I do not expect we shall this year get more than 70 tons of seal oil as these gales of wind are fast breaking the ice up and one has to cruise about miles & miles in search of seals. After this is over our course is in the direction of Spitzbergen to look for whales. The ice is this year a long way to the E. of Greenland which leads us to hope there may be what is called a S.E. pack – that is a line of ice extending right across to Ed in about 73 to 75 of Lat joining the ice on the Greenland coast with the ice north of the White Sea and Norway. When this is the case there is just on the S.W. coast of Spitzbergen a piece of open water sheltered from the ocean swell & here the whales congregate, and in such years the fishery is the best. Let us hope it will prove so this year. We have had one or two fine mornings since we have been up here, and a fine morning hue is really beautiful. The sun now sets at about 7.40pm but twilight lasts a long time, and to the westd a bright red colour remains on the horizon shaded off gradually to the upper sky – as it gets darker the aurora often flashes out, sometimes transversing the heavens right across like a river of liquid fire, remaining for some time but waving gracefully from side to side, while other smaller streams occasionally dart out on either hand.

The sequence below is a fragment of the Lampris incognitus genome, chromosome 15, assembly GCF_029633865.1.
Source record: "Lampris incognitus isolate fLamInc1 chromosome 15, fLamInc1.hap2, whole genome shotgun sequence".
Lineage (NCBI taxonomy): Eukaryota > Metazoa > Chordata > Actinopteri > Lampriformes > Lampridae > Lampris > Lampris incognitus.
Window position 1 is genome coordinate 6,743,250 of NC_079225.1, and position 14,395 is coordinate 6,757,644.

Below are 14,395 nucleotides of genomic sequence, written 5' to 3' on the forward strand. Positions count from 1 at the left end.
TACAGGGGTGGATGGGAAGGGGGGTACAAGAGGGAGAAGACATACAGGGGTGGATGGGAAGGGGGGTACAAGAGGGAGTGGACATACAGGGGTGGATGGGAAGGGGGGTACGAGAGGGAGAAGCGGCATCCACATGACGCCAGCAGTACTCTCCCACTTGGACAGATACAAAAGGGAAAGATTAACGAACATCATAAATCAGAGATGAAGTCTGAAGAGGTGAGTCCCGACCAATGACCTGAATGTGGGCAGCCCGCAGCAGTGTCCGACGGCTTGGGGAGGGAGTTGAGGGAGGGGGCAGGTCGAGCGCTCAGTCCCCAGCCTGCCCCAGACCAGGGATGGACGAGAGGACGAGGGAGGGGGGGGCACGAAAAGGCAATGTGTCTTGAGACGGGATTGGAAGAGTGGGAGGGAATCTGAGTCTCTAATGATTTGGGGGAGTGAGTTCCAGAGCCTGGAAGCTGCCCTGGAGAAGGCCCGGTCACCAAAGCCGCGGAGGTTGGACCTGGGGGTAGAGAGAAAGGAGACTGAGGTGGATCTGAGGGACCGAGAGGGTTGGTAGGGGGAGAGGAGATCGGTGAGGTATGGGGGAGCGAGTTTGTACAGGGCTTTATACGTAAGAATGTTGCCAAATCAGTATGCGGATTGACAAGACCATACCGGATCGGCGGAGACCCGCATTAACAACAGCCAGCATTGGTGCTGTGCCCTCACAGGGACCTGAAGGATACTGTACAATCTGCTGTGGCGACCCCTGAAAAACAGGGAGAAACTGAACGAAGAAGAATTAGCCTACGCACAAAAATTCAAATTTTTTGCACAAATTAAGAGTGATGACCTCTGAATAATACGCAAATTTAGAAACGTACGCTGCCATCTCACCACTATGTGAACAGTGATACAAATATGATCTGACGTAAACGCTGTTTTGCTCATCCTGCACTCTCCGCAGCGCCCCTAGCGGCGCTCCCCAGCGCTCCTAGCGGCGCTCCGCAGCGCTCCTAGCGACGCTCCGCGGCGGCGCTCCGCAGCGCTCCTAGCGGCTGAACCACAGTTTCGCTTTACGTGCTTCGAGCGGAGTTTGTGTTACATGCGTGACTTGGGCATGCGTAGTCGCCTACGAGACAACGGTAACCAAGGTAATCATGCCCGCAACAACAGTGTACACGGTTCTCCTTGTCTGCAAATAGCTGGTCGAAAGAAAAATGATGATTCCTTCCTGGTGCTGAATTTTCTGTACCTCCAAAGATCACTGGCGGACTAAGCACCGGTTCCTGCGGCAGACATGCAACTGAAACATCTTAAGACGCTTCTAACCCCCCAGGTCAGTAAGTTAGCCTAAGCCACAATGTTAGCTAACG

The air is beautifully clear up here and distant objects especially in the morning and evening stand out with great prominence. We have now aboard I suppose about 60 tons of seal oil – the ship will hold altogether nearly 200 tons of oil. I think it probable we shall in the course of this month make up to 80 tons, perhaps more. Then if we go north our course is about N.E. for S end of Spitzbergen where we hope to fall in with some whales and how long we may be filling up is quite improbable to say. Sometimes ships come home from there in July, sometimes (4) in August or September – I shall now get this letter ready to send away in case a chance should suddenly occur, which may be in a day or two or may not be for 2 or 3 weeks.